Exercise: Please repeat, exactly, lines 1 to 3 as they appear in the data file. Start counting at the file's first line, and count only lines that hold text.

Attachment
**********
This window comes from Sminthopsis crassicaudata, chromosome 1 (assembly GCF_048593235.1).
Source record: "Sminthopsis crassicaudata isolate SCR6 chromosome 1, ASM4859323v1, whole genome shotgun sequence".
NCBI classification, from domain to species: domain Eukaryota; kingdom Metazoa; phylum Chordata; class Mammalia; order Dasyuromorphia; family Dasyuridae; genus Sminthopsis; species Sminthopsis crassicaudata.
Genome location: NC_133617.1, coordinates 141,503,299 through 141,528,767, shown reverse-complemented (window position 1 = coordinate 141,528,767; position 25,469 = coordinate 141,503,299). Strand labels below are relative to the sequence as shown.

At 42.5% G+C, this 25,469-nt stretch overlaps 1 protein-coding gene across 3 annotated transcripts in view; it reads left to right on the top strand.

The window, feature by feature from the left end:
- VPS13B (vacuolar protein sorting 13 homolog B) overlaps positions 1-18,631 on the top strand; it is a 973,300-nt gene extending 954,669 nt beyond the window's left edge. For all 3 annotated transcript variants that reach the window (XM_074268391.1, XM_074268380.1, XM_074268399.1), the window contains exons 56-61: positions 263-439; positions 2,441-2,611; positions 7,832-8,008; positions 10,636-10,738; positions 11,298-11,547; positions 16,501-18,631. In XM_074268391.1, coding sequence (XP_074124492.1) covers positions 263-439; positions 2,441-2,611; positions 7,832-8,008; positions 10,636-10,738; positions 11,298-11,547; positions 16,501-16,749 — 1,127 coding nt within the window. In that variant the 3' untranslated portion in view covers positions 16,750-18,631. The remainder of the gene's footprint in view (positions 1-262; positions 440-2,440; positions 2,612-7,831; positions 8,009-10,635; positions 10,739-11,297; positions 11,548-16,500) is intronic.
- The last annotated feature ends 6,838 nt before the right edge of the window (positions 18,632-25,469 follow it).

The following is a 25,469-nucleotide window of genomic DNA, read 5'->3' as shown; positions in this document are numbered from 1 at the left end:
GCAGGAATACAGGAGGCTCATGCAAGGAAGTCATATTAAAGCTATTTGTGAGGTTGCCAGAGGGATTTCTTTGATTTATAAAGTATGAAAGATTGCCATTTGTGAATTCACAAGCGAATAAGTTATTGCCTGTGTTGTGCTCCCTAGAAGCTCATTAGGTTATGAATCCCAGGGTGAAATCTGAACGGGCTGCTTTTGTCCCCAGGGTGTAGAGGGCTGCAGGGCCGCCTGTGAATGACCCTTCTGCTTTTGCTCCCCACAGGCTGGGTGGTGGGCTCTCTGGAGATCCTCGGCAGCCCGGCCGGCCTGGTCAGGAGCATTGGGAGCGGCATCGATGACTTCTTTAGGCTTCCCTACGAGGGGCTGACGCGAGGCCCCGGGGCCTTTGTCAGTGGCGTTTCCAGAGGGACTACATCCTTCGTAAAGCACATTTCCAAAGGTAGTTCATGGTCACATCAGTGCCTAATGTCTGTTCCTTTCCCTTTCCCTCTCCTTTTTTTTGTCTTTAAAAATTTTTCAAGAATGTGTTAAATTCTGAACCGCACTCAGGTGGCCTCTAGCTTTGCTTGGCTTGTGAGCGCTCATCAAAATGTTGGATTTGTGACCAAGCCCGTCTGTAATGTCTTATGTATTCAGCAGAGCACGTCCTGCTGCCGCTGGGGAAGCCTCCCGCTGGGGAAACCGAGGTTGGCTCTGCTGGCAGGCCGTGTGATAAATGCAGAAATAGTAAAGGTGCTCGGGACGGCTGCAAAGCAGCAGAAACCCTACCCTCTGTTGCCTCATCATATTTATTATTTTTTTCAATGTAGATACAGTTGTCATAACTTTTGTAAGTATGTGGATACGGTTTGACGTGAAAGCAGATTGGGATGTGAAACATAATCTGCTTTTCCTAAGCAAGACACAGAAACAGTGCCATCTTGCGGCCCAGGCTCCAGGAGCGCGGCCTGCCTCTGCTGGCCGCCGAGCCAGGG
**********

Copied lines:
This window comes from Sminthopsis crassicaudata, chromosome 1 (assembly GCF_048593235.1).
Source record: "Sminthopsis crassicaudata isolate SCR6 chromosome 1, ASM4859323v1, whole genome shotgun sequence".
NCBI classification, from domain to species: domain Eukaryota; kingdom Metazoa; phylum Chordata; class Mammalia; order Dasyuromorphia; family Dasyuridae; genus Sminthopsis; species Sminthopsis crassicaudata.